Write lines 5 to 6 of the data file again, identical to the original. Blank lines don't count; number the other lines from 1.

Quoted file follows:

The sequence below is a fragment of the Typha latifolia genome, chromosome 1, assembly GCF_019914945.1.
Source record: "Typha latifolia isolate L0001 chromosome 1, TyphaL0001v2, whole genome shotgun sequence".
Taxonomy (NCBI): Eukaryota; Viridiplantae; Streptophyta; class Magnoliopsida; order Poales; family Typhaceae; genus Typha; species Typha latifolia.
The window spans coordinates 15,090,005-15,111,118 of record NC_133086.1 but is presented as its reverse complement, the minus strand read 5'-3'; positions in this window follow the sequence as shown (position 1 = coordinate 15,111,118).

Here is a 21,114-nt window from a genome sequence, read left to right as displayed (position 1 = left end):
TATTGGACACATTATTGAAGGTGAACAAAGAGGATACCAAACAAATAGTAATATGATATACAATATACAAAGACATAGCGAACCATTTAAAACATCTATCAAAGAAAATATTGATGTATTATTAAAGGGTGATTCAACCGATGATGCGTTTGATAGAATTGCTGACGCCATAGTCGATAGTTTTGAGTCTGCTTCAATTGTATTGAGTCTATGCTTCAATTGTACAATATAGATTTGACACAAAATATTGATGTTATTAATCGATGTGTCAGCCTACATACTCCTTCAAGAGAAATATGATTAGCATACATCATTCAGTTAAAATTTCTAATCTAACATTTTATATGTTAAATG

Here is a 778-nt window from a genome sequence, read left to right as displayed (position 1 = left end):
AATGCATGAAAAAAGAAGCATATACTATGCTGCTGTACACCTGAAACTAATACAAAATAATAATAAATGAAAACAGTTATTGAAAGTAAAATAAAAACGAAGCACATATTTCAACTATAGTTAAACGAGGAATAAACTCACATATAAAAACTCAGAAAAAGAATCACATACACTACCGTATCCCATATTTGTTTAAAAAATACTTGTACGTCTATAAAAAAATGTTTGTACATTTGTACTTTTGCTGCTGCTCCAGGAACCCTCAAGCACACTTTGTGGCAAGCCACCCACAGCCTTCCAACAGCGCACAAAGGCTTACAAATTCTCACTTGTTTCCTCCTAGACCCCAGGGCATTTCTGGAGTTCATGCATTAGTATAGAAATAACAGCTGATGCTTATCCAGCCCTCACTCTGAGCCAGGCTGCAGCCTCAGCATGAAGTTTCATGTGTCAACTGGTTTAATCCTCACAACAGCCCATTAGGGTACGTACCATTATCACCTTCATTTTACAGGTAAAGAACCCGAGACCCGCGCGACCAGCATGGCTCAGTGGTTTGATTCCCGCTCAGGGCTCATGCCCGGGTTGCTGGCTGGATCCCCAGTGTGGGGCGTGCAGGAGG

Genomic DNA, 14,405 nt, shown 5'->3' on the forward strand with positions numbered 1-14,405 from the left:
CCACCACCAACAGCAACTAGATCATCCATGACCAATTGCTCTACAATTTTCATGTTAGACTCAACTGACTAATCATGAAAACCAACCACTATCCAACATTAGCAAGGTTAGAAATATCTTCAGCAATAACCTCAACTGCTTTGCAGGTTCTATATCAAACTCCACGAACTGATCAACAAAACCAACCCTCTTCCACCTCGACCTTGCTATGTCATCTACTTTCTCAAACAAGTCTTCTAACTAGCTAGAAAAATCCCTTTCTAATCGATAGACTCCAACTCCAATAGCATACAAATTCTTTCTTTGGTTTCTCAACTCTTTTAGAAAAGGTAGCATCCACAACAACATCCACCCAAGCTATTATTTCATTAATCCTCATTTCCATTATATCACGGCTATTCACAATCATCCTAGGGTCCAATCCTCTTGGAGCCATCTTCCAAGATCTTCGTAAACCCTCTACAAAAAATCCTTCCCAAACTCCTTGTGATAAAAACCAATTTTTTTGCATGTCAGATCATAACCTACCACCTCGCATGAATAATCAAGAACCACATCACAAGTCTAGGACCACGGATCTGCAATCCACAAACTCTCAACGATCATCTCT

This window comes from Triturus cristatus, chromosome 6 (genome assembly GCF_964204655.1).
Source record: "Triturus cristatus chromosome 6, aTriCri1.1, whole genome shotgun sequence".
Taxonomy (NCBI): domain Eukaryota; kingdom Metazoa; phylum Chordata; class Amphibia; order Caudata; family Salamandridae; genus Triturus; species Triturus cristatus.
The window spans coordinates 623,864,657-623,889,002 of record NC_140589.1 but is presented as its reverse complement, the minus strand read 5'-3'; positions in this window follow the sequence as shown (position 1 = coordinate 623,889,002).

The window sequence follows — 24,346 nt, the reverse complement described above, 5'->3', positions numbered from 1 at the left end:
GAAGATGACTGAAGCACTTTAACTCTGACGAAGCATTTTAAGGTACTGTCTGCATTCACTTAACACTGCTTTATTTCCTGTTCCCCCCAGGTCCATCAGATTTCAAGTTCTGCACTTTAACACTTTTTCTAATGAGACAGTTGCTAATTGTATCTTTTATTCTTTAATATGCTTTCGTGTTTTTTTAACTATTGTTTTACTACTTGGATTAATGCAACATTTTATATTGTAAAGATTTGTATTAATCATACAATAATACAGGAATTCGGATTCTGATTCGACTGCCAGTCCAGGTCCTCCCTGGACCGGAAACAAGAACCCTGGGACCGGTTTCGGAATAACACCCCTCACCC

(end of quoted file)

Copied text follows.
Here is a 21,114-nt window from a genome sequence, read left to right as displayed (position 1 = left end):
TATTGGACACATTATTGAAGGTGAACAAAGAGGATACCAAACAAATAGTAATATGATATACAATATACAAAGACATAGCGAACCATTTAAAACATCTATCAAAGAAAATATTGATGTATTATTAAAGGGTGATTCAACCGATGATGCGTTTGATAGAATTGCTGACGCCATAGTCGATAGTTTTGAGTCTGCTTCAATTGTATTGAGTCTATGCTTCAATTGTACAATATAGATTTGACACAAAATATTGATGTTATTAATCGATGTGTCAGCCTACATACTCCTTCAAGAGAAATATGATTAGCATACATCATTCAGTTAAAATTTCTAATCTAACATTTTATATGTTAAATG